On a yellow-tinged, hazy day last summer, Bowen volunteers braved wildfire smoke and a pandemic to prepare eelgrass shoots on Pebbly Beach for divers to plant on the sea floor of Mannion Bay. They were taking part in SeaChange Marine Conservation Society’s Salish Sea Nearshore Habitat Recovery Project, an initiative that has delivered educational programs, marine riparian restoration and underwater debris removal on top of the thousands of square metres of eelgrass planted.
The importance of eelgrass meadows should not be understated. More than 400 species use this fast-declining ecosystem for habitat and refuge. Eelgrass meadows are where plankton thrive, seabirds feed, Pacific herring lay eggs and Dungeness crab seek shelter. Even orcas benefit by feeding on the salmon that were reared in eelgrass meadows.
Eelgrass also mitigates climate change by absorbing carbon dioxide and helps combat ocean acidification. It protects coastlines by absorbing wave energy of coastal storms and cleans water by trapping sediments and pollutants. Even the bacteria in eelgrass meadows have been shown to help prevent algae blooms.
And for the fiscally minded who still needed convincing, not only do eelgrass meadows support healthy commercial and recreational fishing industries, studies also estimate that each hectare of seagrass in the Salish Sea provides $87,000 in ecosystem services.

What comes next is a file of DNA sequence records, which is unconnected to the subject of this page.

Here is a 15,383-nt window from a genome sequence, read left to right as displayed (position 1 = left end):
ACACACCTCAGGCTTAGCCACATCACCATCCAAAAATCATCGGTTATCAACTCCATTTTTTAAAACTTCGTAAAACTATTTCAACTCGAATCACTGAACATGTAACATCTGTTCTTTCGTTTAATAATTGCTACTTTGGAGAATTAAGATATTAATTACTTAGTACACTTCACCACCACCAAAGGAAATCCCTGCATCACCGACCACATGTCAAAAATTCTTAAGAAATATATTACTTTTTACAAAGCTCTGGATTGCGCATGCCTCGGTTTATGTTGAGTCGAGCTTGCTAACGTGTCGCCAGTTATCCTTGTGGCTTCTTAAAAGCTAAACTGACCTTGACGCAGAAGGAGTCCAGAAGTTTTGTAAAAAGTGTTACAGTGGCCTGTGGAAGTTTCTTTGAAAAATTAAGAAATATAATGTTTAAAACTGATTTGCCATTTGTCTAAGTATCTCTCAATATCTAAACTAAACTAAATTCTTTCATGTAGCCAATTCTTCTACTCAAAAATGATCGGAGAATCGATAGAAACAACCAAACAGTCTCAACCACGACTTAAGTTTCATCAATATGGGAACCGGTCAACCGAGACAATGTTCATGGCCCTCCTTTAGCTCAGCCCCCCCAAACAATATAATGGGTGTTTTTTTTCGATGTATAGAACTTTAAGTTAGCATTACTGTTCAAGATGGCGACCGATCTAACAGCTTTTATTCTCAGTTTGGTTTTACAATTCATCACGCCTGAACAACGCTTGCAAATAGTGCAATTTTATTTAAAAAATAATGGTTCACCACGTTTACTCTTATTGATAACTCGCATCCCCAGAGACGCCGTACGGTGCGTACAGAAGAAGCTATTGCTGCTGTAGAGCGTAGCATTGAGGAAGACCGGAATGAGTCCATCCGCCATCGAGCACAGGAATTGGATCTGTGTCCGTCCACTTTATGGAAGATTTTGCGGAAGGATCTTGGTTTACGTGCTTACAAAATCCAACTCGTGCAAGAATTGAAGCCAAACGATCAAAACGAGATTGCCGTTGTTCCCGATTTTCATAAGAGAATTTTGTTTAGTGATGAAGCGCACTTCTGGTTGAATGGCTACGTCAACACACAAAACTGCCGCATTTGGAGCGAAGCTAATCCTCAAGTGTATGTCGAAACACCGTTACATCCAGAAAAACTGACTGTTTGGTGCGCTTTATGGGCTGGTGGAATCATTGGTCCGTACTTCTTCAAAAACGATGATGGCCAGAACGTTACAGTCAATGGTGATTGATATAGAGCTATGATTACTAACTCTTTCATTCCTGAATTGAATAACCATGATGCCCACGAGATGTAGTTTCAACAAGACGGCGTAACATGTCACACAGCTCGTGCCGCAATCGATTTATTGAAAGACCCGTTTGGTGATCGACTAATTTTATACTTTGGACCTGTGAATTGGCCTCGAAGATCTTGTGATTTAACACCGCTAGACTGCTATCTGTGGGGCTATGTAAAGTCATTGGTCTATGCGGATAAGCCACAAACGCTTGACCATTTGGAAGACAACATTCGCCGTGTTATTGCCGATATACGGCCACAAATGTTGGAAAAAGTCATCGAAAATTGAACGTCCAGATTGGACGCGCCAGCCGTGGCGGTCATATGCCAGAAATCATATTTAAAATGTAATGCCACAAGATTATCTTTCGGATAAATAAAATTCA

The Mannion Bay eelgrass planting has shown more than 100 per cent growth since September 2020 but human activities threaten its survival. That is why Bowen Island Municipality has collaborated with SeaChange to install informational buoys delineating a voluntary no-anchoring zone. You can help by spreading the word about this voluntary and grassroots stewardship initiative and by keeping boats away from the eelgrass habitat and anchoring in deeper waters.
This voluntary no-anchor zone is the first of its kind on the Canadian side of the Salish Sea and designed based of successful initiatives in Puget Sound. If successful, this stewardship model may spread throughout other bays along British Columbia’s coastline and contribute to greater holistic protection for this critically important marine plant.
For more information, or to learn more about eelgrass friendly moorings visit the SeaChange website: seachangesociety.com/ and watch Bob Turner’s video “Restoring our Eelgrass” on YouTube.